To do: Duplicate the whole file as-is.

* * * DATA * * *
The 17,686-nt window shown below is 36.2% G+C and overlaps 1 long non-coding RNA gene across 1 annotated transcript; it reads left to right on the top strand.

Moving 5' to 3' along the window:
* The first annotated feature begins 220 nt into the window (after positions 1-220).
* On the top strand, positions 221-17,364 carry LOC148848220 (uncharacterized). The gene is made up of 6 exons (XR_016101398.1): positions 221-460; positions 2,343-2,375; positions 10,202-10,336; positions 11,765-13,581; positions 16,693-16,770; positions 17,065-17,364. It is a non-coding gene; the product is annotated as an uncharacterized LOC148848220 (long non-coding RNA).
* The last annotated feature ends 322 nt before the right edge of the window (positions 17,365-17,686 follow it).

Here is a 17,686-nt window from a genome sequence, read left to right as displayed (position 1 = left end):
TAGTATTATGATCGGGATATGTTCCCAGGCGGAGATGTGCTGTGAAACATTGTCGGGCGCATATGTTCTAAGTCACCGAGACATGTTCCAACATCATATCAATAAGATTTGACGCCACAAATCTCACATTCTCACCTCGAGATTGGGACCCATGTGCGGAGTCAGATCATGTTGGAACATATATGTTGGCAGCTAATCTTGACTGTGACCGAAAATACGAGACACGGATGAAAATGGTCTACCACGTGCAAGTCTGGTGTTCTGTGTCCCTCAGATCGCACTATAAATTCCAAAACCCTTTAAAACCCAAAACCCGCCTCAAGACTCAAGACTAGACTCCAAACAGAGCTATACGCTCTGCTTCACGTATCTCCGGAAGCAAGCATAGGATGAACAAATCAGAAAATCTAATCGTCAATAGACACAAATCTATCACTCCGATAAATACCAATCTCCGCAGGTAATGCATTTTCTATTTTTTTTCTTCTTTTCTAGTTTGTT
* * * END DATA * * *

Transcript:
The 17,686-nt window shown below is 36.2% G+C and overlaps 1 long non-coding RNA gene across 1 annotated transcript; it reads left to right on the top strand.

Moving 5' to 3' along the window:
* The first annotated feature begins 220 nt into the window (after positions 1-220).
* On the top strand, positions 221-17,364 carry LOC148848220 (uncharacterized). The gene is made up of 6 exons (XR_016101398.1): positions 221-460; positions 2,343-2,375; positions 10,202-10,336; positions 11,765-13,581; positions 16,693-16,770; positions 17,065-17,364. It is a non-coding gene; the product is annotated as an uncharacterized LOC148848220 (long non-coding RNA).
* The last annotated feature ends 322 nt before the right edge of the window (positions 17,365-17,686 follow it).

Here is a 17,686-nt window from a genome sequence, read left to right as displayed (position 1 = left end):
TAGTATTATGATCGGGATATGTTCCCAGGCGGAGATGTGCTGTGAAACATTGTCGGGCGCATATGTTCTAAGTCACCGAGACATGTTCCAACATCATATCAATAAGATTTGACGCCACAAATCTCACATTCTCACCTCGAGATTGGGACCCATGTGCGGAGTCAGATCATGTTGGAACATATATGTTGGCAGCTAATCTTGACTGTGACCGAAAATACGAGACACGGATGAAAATGGTCTACCACGTGCAAGTCTGGTGTTCTGTGTCCCTCAGATCGCACTATAAATTCCAAAACCCTTTAAAACCCAAAACCCGCCTCAAGACTCAAGACTAGACTCCAAACAGAGCTATACGCTCTGCTTCACGTATCTCCGGAAGCAAGCATAGGATGAACAAATCAGAAAATCTAATCGTCAATAGACACAAATCTATCACTCCGATAAATACCAATCTCCGCAGGTAATGCATTTTCTATTTTTTTTCTTCTTTTCTAGTTTGTT